Little Sisters Fund | Girls & Graduates
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"Without the support of the Little Sisters Fund, I could be married right now" - Nikita, age 17

Each and every girl who rises above unfair circumstances to complete her education and empower herself is a major achievement.

Each one has a name.

These are just a few.

Meet the Little Sisters

Little Sisters Fund Girls

Pushpa graduated from the Little Sisters Fund in 2009.  She went on to study science and then earned a master’s degree in Psychology.  During her studies, Pushpa gave back to Little Sisters Fund by devoting her time and energy to mentoring younger girls as a School Coordinator.   She even played a critical role in stopping one Little Sister from being trafficked.   She recounts the story: “I got a call from the girls’ group leader, who informed me that Salina had been absent for many days. After hearing this, I phoned the parents, but the stepmother informed me that they had been sending Salina to school.” It turned out that a trafficking agent had been regularly enticing Salina and she was about to get on a bus that evening. Her case was discovered just in time, and since then Pushpa has been providing high-touch counseling to Salina and her parents, to make sure she stays safe.  Now, Pushpa works as a counselor for Child Protection Centre and Services in Kathmandu.  She works with children in the city, primarily girls.  Many of them are living on the streets, have dropped out of school, are addicted to drugs, or some combination of all of these.  Pushpa works to help the center meet their basic needs, reunite them with their families if possible, provide rehabilitation services, and encourage them to re-enroll in school or learn skills for self-employment.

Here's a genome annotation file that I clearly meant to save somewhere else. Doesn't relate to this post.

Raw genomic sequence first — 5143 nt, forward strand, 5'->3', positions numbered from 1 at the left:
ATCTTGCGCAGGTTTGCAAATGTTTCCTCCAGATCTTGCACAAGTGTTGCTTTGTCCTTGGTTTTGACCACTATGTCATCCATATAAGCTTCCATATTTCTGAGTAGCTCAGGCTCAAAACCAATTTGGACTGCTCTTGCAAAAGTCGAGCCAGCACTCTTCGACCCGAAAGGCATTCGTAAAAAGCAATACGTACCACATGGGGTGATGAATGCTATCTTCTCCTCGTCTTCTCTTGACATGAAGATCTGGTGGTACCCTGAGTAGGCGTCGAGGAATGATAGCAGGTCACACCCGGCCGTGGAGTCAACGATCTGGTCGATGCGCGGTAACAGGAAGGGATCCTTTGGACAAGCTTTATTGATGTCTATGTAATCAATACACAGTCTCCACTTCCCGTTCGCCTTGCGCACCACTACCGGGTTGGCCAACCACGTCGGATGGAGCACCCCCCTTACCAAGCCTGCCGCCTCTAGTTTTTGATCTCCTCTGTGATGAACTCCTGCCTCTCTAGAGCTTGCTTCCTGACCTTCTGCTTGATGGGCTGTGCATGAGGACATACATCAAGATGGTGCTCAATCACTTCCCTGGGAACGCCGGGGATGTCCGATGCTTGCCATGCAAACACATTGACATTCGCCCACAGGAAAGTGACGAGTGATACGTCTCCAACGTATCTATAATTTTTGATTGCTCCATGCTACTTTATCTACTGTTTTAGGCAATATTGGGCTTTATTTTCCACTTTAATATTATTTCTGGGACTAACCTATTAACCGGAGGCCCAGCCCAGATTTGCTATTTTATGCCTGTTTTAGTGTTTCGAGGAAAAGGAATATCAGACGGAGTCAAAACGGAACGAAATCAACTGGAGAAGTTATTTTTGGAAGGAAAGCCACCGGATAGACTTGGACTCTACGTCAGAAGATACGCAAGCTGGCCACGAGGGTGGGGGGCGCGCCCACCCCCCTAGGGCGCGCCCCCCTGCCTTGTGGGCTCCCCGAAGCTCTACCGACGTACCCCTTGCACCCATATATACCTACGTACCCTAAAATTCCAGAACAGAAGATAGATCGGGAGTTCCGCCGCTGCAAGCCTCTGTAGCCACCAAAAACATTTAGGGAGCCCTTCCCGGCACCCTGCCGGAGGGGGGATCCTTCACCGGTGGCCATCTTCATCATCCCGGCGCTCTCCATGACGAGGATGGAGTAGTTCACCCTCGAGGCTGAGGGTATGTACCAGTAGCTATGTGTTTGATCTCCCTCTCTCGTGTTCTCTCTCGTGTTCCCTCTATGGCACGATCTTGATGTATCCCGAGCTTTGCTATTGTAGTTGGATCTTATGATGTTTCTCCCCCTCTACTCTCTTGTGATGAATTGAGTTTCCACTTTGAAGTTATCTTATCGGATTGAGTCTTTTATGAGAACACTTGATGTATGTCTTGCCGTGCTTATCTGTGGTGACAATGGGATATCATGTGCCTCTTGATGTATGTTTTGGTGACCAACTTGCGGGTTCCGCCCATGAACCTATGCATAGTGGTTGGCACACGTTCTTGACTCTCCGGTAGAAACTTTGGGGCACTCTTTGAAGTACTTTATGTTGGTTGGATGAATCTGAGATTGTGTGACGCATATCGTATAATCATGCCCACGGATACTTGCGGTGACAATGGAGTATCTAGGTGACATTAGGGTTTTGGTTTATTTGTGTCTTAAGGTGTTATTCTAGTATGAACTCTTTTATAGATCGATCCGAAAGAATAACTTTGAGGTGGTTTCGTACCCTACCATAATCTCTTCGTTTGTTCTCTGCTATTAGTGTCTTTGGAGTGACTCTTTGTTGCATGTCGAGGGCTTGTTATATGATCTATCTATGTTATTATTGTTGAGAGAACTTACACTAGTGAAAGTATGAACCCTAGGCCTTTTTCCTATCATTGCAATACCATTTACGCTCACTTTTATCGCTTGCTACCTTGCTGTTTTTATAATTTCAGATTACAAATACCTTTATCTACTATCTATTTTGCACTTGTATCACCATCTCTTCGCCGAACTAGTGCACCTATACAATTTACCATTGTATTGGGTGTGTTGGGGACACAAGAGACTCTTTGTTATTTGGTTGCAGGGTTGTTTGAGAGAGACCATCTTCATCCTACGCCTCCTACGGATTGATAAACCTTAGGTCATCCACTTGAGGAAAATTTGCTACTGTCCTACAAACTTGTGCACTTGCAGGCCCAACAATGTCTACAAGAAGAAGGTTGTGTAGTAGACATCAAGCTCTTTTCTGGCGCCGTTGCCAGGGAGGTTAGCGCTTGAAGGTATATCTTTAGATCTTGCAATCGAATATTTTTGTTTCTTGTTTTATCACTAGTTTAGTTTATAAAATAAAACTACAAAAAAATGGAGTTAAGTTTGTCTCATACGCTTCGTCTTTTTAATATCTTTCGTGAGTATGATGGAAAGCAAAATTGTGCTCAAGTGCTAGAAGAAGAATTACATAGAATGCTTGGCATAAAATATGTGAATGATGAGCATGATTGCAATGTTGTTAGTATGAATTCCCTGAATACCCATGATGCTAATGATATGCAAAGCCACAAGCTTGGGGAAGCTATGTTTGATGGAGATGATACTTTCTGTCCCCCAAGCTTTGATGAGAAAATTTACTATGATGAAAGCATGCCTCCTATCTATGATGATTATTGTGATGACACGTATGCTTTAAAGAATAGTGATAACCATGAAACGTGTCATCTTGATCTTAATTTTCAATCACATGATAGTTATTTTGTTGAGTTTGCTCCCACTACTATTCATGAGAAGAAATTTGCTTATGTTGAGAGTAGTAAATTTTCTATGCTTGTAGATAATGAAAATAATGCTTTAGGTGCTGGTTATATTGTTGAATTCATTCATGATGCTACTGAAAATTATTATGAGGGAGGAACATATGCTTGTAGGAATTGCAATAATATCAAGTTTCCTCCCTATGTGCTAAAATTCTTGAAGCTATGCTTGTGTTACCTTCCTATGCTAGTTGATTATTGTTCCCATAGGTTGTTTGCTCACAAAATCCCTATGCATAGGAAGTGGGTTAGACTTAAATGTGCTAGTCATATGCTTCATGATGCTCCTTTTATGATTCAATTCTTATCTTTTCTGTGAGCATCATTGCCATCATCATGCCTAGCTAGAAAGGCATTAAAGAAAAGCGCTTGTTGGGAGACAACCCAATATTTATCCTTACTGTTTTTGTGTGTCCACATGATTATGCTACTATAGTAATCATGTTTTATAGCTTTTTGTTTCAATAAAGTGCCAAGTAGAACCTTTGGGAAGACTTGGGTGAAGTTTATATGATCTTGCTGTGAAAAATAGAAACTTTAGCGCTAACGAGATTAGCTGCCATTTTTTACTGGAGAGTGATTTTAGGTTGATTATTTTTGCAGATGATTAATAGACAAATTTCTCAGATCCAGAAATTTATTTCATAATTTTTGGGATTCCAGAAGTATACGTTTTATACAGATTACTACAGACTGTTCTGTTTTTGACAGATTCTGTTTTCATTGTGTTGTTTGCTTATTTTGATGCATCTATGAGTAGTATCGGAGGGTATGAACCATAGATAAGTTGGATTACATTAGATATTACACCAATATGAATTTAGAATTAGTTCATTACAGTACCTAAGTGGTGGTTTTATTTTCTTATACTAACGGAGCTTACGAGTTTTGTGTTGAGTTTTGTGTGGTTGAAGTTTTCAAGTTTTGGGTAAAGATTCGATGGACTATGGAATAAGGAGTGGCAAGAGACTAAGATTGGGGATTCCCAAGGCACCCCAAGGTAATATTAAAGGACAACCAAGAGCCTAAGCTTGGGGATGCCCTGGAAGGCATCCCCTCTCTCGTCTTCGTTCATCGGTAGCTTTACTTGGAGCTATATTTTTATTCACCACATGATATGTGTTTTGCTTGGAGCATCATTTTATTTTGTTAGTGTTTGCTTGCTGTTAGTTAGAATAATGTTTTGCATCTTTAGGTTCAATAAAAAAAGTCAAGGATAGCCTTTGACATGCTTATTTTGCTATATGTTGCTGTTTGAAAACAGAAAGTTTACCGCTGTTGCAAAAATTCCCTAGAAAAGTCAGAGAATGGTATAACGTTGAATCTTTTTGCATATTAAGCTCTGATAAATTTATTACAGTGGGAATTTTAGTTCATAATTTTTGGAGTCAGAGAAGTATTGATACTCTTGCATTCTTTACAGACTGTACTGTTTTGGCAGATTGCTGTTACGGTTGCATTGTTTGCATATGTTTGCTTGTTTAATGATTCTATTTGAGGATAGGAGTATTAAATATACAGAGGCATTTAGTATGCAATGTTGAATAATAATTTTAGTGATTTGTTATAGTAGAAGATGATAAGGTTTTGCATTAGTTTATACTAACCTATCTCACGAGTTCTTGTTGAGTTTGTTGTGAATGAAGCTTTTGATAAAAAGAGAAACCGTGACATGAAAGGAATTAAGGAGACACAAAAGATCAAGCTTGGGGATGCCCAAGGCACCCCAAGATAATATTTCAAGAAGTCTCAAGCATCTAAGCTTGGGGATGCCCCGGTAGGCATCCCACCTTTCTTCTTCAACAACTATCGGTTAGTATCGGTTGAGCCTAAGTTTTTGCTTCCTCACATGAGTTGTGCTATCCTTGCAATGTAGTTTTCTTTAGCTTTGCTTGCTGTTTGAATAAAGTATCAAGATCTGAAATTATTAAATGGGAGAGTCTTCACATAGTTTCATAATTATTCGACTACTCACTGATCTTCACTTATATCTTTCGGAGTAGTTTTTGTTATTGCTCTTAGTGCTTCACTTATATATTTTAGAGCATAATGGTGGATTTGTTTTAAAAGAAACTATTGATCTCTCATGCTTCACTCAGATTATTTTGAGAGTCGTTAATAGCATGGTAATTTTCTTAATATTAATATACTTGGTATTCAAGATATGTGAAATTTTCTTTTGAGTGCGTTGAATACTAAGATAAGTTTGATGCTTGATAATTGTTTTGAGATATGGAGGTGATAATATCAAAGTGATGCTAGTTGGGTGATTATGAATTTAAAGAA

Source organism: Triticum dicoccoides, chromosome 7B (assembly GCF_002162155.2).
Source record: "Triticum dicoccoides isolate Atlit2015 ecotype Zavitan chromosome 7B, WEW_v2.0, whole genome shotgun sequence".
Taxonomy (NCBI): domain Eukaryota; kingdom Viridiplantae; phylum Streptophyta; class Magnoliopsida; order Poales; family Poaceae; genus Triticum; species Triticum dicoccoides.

Little Sisters Fund Girls

Anita is 10 years old and in grade 4. Her parents farm a small piece of land to survive. They work hard, but the output is small. Since they have no other source of income, it was difficult to keep Anita and her sister in school. Anita loves to read in her free time in the morning before school, and she also enjoys playing badminton with friends.

Little Sisters Fund Girls

Pragya’s parents left their village and came to Kathmandu in search of work. They both are illiterate, and work has been hard to find. Pragya’s father works as laborer and her mother looks after the children.  With the support of the Little Sisters Fund, Pragya is attending school and loving it, even though math is difficult for her.  Her favorite color is pink, and her favorite foods are apples, mushrooms, rice and lentils.

There was only my father to take care of me, but due to the social customs of my village my father was compelled for another marriage. My step-mom never loved me. I was treated as a servant of the house. Grazing the animals and cutting the grass was my daily routine. My father changed into a type of devil. Pain and sorrow started filling my heart. So I learnt hate more than love. I lived this way for seven years.

— Akina, grade 9

Meet the Graduates

Girl of Little Sisters